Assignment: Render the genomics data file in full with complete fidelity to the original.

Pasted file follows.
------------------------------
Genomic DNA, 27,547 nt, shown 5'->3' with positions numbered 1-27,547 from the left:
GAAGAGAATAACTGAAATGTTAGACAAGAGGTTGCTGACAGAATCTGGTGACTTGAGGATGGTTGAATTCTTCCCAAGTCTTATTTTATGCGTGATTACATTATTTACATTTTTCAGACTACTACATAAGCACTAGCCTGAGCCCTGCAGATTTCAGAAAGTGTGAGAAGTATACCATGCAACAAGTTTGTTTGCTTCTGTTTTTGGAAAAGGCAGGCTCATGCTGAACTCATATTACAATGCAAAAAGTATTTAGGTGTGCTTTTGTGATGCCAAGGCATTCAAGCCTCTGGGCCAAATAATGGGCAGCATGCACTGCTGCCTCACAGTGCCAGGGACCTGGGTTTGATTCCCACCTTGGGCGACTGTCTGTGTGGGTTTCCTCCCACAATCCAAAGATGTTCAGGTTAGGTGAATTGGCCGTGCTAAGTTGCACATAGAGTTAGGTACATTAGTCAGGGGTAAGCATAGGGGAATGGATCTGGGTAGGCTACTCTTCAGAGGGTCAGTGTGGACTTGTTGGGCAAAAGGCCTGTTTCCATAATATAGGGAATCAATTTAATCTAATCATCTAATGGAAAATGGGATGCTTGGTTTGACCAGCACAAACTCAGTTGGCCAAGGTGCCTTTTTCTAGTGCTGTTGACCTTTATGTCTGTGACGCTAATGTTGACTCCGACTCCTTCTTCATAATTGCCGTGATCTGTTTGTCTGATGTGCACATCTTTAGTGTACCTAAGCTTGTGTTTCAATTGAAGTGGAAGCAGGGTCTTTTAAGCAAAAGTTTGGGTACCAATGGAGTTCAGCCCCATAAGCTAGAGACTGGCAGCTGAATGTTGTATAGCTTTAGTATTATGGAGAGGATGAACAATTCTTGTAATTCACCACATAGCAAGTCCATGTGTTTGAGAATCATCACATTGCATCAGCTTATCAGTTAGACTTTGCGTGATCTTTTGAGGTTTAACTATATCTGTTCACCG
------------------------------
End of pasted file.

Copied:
Genomic DNA, 27,547 nt, shown 5'->3' with positions numbered 1-27,547 from the left:
GAAGAGAATAACTGAAATGTTAGACAAGAGGTTGCTGACAGAATCTGGTGACTTGAGGATGGTTGAATTCTTCCCAAGTCTTATTTTATGCGTGATTACATTATTTACATTTTTCAGACTACTACATAAGCACTAGCCTGAGCCCTGCAGATTTCAGAAAGTGTGAGAAGTATACCATGCAACAAGTTTGTTTGCTTCTGTTTTTGGAAAAGGCAGGCTCATGCTGAACTCATATTACAATGCAAAAAGTATTTAGGTGTGCTTTTGTGATGCCAAGGCATTCAAGCCTCTGGGCCAAATAATGGGCAGCATGCACTGCTGCCTCACAGTGCCAGGGACCTGGGTTTGATTCCCACCTTGGGCGACTGTCTGTGTGGGTTTCCTCCCACAATCCAAAGATGTTCAGGTTAGGTGAATTGGCCGTGCTAAGTTGCACATAGAGTTAGGTACATTAGTCAGGGGTAAGCATAGGGGAATGGATCTGGGTAGGCTACTCTTCAGAGGGTCAGTGTGGACTTGTTGGGCAAAAGGCCTGTTTCCATAATATAGGGAATCAATTTAATCTAATCATCTAATGGAAAATGGGATGCTTGGTTTGACCAGCACAAACTCAGTTGGCCAAGGTGCCTTTTTCTAGTGCTGTTGACCTTTATGTCTGTGACGCTAATGTTGACTCCGACTCCTTCTTCATAATTGCCGTGATCTGTTTGTCTGATGTGCACATCTTTAGTGTACCTAAGCTTGTGTTTCAATTGAAGTGGAAGCAGGGTCTTTTAAGCAAAAGTTTGGGTACCAATGGAGTTCAGCCCCATAAGCTAGAGACTGGCAGCTGAATGTTGTATAGCTTTAGTATTATGGAGAGGATGAACAATTCTTGTAATTCACCACATAGCAAGTCCATGTGTTTGAGAATCATCACATTGCATCAGCTTATCAGTTAGACTTTGCGTGATCTTTTGAGGTTTAACTATATCTGTTCACCG